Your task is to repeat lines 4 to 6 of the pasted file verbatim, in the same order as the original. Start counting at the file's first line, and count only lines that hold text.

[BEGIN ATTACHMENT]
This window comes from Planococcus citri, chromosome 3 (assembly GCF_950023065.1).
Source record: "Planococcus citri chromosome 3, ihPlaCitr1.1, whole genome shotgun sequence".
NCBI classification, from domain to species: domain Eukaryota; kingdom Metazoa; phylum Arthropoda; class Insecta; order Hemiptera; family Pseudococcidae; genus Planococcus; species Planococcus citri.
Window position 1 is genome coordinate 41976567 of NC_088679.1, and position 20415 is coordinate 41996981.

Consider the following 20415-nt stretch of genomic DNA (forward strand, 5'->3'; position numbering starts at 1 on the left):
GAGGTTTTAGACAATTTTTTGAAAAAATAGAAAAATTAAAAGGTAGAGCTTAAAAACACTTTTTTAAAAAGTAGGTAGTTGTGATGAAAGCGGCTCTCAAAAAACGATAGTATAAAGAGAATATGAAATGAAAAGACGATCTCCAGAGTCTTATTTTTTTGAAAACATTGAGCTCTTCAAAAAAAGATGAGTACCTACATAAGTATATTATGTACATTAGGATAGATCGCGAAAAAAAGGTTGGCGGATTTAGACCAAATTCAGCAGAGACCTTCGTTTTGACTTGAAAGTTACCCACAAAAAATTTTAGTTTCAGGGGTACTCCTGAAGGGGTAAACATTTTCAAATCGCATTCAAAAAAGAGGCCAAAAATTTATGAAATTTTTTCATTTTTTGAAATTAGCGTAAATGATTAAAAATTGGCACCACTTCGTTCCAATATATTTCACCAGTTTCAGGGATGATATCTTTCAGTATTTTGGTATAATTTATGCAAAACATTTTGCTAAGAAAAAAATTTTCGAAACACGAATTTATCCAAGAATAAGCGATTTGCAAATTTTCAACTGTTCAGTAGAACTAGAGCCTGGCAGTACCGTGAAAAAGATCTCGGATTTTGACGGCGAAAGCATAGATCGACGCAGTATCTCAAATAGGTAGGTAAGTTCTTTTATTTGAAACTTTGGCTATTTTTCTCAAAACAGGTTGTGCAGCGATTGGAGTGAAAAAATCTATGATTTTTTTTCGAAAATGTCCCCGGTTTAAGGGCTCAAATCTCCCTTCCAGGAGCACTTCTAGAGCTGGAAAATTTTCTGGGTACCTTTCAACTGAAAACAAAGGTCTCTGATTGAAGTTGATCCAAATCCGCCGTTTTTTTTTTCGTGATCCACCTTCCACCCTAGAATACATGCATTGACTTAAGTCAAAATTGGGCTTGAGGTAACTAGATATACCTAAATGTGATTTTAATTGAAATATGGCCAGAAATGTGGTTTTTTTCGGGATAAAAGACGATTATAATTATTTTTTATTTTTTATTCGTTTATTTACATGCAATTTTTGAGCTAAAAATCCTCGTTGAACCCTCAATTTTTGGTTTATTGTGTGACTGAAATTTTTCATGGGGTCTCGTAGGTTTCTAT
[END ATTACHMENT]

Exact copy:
Window position 1 is genome coordinate 41976567 of NC_088679.1, and position 20415 is coordinate 41996981.

Consider the following 20415-nt stretch of genomic DNA (forward strand, 5'->3'; position numbering starts at 1 on the left):
GAGGTTTTAGACAATTTTTTGAAAAAATAGAAAAATTAAAAGGTAGAGCTTAAAAACACTTTTTTAAAAAGTAGGTAGTTGTGATGAAAGCGGCTCTCAAAAAACGATAGTATAAAGAGAATATGAAATGAAAAGACGATCTCCAGAGTCTTATTTTTTTGAAAACATTGAGCTCTTCAAAAAAAGATGAGTACCTACATAAGTATATTATGTACATTAGGATAGATCGCGAAAAAAAGGTTGGCGGATTTAGACCAAATTCAGCAGAGACCTTCGTTTTGACTTGAAAGTTACCCACAAAAAATTTTAGTTTCAGGGGTACTCCTGAAGGGGTAAACATTTTCAAATCGCATTCAAAAAAGAGGCCAAAAATTTATGAAATTTTTTCATTTTTTGAAATTAGCGTAAATGATTAAAAATTGGCACCACTTCGTTCCAATATATTTCACCAGTTTCAGGGATGATATCTTTCAGTATTTTGGTATAATTTATGCAAAACATTTTGCTAAGAAAAAAATTTTCGAAACACGAATTTATCCAAGAATAAGCGATTTGCAAATTTTCAACTGTTCAGTAGAACTAGAGCCTGGCAGTACCGTGAAAAAGATCTCGGATTTTGACGGCGAAAGCATAGATCGACGCAGTATCTCAAATAGGTAGGTAAGTTCTTTTATTTGAAACTTTGGCTATTTTTCTCAAAACAGGTTGTGCAGCGATTGGAGTGAAAAAATCTATGATTTTTTTTCGAAAATGTCCCCGGTTTAAGGGCTCAAATCTCCCTTCCAGGAGCACTTCTAGAGCTGGAAAATTTTCTGGGTACCTTTCAACTGAAAACAAAGGTCTCTGATTGAAGTTGATCCAAATCCGCCGTTTTTTTTTTCGTGATCCACCTTCCACCCTAGAATACATGCATTGACTTAAGTCAAAATTGGGCTTGAGGTAACTAGATATACCTAAATGTGATTTTAATTGAAATATGGCCAGAAATGTGGTTTTTTTCGGGATAAAAGACGATTATAATTATTTTTTATTTTTTATTCGTTTATTTACATGCAATTTTTGAGCTAAAAATCCTCGTTGAACCCTCAATTTTTGGTTTATTGTGTGACTGAAATTTTTCATGGGGTCTCGTAGGTTTCTAT